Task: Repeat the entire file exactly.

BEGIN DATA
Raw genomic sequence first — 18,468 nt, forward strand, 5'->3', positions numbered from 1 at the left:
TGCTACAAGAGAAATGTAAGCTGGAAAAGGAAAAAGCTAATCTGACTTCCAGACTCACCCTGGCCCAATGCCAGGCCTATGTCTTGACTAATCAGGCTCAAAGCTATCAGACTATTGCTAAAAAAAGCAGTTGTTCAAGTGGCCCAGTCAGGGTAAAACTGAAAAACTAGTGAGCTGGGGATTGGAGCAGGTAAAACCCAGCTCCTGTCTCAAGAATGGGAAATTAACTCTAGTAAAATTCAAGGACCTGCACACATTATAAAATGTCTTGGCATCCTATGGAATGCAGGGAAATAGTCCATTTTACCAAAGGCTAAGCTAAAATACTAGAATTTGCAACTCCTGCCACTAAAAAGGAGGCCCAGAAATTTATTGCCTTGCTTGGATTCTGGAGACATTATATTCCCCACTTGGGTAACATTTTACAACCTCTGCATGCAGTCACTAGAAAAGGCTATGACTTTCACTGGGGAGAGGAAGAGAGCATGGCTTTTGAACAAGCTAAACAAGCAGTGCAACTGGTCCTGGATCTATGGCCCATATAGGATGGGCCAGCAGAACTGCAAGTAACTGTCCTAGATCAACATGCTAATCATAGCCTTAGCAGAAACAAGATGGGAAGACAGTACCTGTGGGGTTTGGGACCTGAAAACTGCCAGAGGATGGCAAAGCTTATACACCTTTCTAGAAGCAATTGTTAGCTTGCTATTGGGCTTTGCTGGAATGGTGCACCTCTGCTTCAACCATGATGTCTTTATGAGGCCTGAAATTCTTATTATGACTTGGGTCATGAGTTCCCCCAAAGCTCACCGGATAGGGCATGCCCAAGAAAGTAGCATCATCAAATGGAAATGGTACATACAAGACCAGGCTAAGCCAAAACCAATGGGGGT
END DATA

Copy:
Raw genomic sequence first — 18,468 nt, forward strand, 5'->3', positions numbered from 1 at the left:
TGCTACAAGAGAAATGTAAGCTGGAAAAGGAAAAAGCTAATCTGACTTCCAGACTCACCCTGGCCCAATGCCAGGCCTATGTCTTGACTAATCAGGCTCAAAGCTATCAGACTATTGCTAAAAAAAGCAGTTGTTCAAGTGGCCCAGTCAGGGTAAAACTGAAAAACTAGTGAGCTGGGGATTGGAGCAGGTAAAACCCAGCTCCTGTCTCAAGAATGGGAAATTAACTCTAGTAAAATTCAAGGACCTGCACACATTATAAAATGTCTTGGCATCCTATGGAATGCAGGGAAATAGTCCATTTTACCAAAGGCTAAGCTAAAATACTAGAATTTGCAACTCCTGCCACTAAAAAGGAGGCCCAGAAATTTATTGCCTTGCTTGGATTCTGGAGACATTATATTCCCCACTTGGGTAACATTTTACAACCTCTGCATGCAGTCACTAGAAAAGGCTATGACTTTCACTGGGGAGAGGAAGAGAGCATGGCTTTTGAACAAGCTAAACAAGCAGTGCAACTGGTCCTGGATCTATGGCCCATATAGGATGGGCCAGCAGAACTGCAAGTAACTGTCCTAGATCAACATGCTAATCATAGCCTTAGCAGAAACAAGATGGGAAGACAGTACCTGTGGGGTTTGGGACCTGAAAACTGCCAGAGGATGGCAAAGCTTATACACCTTTCTAGAAGCAATTGTTAGCTTGCTATTGGGCTTTGCTGGAATGGTGCACCTCTGCTTCAACCATGATGTCTTTATGAGGCCTGAAATTCTTATTATGACTTGGGTCATGAGTTCCCCCAAAGCTCACCGGATAGGGCATGCCCAAGAAAGTAGCATCATCAAATGGAAATGGTACATACAAGACCAGGCTAAGCCAAAACCAATGGGGGT